Living on Apple Crumble

August Kleinzahler: James Schuyler, 17 November 2005

Just the Thing: Selected Letters of James Schuyler 1951-91 
edited by William Corbett.
Turtle Point, 470 pp., £13.99, May 2005, 1 885586 30 2
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... European literature is, really, the big influence,’ mentioning, among others, Reverdy, Max Jacob, Breton, Supervielle, Apollinaire and, somewhat surprisingly, Pasternak, who ‘has meant more to us than any American poet. Even in monstrous translations his lyrics make the hair on the back of one’s neck curl.’ The ‘monstrous ...

Prince Arthur

Paul Addison, 21 August 1980

by Max Egremont.
Collins, 391 pp., £12.95, June 1980, 0 00 216043 9
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... his relations so vigorously that his administration became known as the ‘Hotel Cecil’, and the apple of his eye was undoubtedly his nephew, Arthur Balfour. A delicate and bookish young man, Balfour was at first written off by men of the world as a bit of a cissy. At Cambridge he was nicknamed ‘Pretty Fanny’, and it was noted that instead of riding and ...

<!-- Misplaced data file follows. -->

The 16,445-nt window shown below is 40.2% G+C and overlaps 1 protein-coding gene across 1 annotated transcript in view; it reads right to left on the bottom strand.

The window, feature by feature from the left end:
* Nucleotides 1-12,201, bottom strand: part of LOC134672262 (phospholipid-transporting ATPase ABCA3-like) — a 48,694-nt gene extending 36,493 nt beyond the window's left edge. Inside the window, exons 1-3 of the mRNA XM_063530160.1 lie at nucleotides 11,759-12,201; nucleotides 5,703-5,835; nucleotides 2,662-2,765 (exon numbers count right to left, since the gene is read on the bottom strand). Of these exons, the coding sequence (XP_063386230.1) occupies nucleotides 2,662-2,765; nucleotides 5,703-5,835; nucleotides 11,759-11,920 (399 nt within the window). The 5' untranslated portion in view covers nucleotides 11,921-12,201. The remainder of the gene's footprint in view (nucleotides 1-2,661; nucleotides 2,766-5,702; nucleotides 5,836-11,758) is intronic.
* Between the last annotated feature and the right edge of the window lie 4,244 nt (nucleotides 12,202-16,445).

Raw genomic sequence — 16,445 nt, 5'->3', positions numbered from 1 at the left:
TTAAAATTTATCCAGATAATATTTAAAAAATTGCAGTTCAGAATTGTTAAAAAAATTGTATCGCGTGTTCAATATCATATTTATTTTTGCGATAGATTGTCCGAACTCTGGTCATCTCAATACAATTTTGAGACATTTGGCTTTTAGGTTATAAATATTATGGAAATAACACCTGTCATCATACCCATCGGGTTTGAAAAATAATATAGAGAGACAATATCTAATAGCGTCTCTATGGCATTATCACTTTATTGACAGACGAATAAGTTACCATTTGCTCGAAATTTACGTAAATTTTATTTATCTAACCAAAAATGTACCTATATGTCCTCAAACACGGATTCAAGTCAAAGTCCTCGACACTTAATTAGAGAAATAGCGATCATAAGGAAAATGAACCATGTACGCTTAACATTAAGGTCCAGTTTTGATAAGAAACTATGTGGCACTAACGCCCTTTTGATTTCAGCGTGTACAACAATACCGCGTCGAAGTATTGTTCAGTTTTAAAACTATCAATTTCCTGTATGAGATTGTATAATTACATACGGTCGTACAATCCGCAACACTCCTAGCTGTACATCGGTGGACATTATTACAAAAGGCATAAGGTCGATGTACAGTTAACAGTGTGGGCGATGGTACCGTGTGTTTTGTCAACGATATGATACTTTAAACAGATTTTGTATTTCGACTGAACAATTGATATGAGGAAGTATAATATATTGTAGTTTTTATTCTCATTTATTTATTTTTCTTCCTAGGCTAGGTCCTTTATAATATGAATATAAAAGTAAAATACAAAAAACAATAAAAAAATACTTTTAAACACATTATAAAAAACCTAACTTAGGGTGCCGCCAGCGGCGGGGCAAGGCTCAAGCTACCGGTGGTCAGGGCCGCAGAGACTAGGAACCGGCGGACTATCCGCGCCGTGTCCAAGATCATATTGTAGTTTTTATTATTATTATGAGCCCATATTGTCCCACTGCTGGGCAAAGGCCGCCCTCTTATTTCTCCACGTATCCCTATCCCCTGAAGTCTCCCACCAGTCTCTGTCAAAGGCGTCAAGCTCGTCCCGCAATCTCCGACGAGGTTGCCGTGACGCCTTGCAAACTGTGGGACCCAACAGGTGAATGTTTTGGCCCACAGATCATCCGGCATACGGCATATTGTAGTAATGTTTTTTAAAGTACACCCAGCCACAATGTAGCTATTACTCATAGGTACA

Patricia Lockwood: Putting on Kafka’s Tux, 24 March 2022

... at the boundary of the human in general. She had a friend who reserved the greatest hatred for Max Brod – he should never have published his papers, the world should have been a closed eye against Kafka, after all he was his friend. No, she couldn’t quite get there. She preferred a world that was stark and staring, that looked unforgivably into the ...

In the Turner Gallery

Peter Campbell: Coleridge’s Note-Taking, 26 February 2009

... their observations.’ J.M.W. Turner, ‘Staffa, Fingal’s Cave’ (1832) It reads like a Max Beerbohm caricature. On the other hand, in the poems, letters and journals Holmes quotes there are things noticed which convince you that note-taking is an essential part of a poet’s job. Observation becomes vigorous engagement: ‘My Glass, being opposite ...

Monopoly Mule

Anthony Howard, 25 January 1996

Plant Here the ‘Standard’ 
by Dennis Griffiths.
Macmillan, 417 pp., £35, November 1995, 0 333 55565 1
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... Daily Mail and then by its own subsequent and most famous owner, Lord Beaverbrook, who, as Sir Max Aitken, had effectively taken control of the Daily Express in 1915. Perhaps there was always something a bit archaic about the Standard as a national daily. For all the fame of its foreign correspondents – the boys’ author G.A. Henty was one – or the ...

I’m here to be mad

Christopher Benfey: Robert Walser, 10 May 2018

Walks with Robert Walser 
by Carl Seelig, translated by Anne Posten.
New Directions, 127 pp., £11.99, May 2017, 978 0 8112 2139 9
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Girlfriends, Ghosts and Other Stories 
by Robert Walser, translated by Tom Whalen, Nicole Köngeter and Annette Wiesner.
NYRB, 181 pp., £9.99, October 2016, 978 1 68137 016 3